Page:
Although Mughal architechture is associated with Islam, it has left such a lasting legacy that it has even found its way into the architechture of palaces ruled by largely Hindu emperors, most notably Rajputs and Sikhs. As mentioned before, the Mughal cuisine influenced and united the state of Indian, Pakistani and Bangladeshi cuisines today despite other marked differences in all of those cultures. Moreover, the dynasty’s culture was steeped in rich poetry, literature and fine art that decorates museums across the South Asian subcontinent today. In fact, Mughals are credited with a specific and unique form of artwork that is immediately recognizable. It involves paintings with pastel colors made from plant based dyes and the subjects vary from portraits of royalty to common folk doing everyday chores like farmwork. Most of this artwork was commissioned by Akbar who was the first great patron of the arts, despite being illiterate.

6) Contributions to Science and Technology
The Mughals were a highly educated and curious people since they were a part of the elite of India. Although they were not as well-versed in the mathematical theory and physics of the subject, their scientists were particularly interested in observational astronomy(Link 15)They studied astronomy by building telescopes and globes to observe the night skies. The instruments and observational techniques used in Mughal observatories, were derived from Islamic tradition and combined with Hindu compuational methods to build such precise technology. In fact, the Mughals are credited with inventing the first seamless celestial globe. Humayun, a ruler in the 1550s even had a personal observatory built in Delhi that stands today on the banks of Yamuna river in Agra.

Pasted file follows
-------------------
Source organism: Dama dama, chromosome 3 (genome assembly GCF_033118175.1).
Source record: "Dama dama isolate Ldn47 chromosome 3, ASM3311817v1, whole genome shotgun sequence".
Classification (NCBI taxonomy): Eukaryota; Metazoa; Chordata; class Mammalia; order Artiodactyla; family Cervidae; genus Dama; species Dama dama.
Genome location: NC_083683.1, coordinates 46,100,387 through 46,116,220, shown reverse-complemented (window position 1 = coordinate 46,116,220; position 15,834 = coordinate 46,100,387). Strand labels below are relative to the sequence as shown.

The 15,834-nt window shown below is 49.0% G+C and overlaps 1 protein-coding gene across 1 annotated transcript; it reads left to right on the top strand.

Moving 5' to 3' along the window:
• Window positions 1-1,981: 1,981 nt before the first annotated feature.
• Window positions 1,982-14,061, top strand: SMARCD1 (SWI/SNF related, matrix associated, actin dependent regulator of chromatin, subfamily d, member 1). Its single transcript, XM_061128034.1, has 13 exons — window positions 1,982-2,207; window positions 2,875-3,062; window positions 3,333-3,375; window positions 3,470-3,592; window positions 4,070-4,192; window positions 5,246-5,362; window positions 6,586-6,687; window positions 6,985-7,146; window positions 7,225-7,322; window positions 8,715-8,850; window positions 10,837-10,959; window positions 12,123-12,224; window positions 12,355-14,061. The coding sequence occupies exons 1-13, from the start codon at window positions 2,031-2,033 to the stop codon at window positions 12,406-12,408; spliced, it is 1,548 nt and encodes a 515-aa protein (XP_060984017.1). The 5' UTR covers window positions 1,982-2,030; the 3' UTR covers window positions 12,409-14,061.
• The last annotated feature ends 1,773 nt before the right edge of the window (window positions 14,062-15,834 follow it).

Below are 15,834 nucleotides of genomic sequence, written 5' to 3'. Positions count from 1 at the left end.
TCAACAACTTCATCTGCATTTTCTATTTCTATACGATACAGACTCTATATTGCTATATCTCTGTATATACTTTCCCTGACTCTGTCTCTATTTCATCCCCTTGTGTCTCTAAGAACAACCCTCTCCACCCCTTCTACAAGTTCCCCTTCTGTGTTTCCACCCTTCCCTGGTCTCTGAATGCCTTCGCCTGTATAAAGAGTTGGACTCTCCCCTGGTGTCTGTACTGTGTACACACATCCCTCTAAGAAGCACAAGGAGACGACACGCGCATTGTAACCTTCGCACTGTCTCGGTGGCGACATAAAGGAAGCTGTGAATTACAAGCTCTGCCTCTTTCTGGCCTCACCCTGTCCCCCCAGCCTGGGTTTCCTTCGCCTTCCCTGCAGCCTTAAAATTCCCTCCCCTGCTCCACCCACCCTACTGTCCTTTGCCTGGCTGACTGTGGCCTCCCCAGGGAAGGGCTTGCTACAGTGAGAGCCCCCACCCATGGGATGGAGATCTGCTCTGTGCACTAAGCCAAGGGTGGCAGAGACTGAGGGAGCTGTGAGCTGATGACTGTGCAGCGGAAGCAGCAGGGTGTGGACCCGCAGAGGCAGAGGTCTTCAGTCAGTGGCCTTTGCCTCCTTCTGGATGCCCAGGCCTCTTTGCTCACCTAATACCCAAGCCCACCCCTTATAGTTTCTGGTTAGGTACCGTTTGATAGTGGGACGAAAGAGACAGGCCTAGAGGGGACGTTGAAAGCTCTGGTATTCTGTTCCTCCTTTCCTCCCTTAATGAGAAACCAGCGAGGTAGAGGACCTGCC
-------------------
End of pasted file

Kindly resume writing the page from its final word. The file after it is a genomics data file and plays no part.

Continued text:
Another major Mughal scientific endeavor was their development of alchemy. This involved the study and application of medicinal plants some of which are still used in traditional medicine. Two commanding officers in the Barkazai period of the Mughal empire have even written an intensive list of medicinal herbs, flowers and potions that was highly regarded in pharmacological circles during that time.
7) Formation of Bengali Culture and Society
The Bengal Subah was a subdivision of the Mughal empire that was responsible for developing much of modern day Bengali society and culture. It was also the economic powerhouse of the empire and produced 50% of its GDP. The dynasty introduced the Bengali calendar which streamlined agrarian reform in the Bengal Subah by oganizing harvest times, tax collection and even Bengali holidays and festivals. The prominence of Islam in Bangladesh today can also be traced back to the Mughal empire. The Bengal Subah was, for a period of time under the leadership of Sufis which are a sect of Sunni Islam, and thus Bengali muslims became the norm in this part of the empire. Today, we can see the remnants of this Mughal subsection in Bangladesh’s culture and majority muslim population.
8) Akbar’s Rule and Impact on Modern Indian Society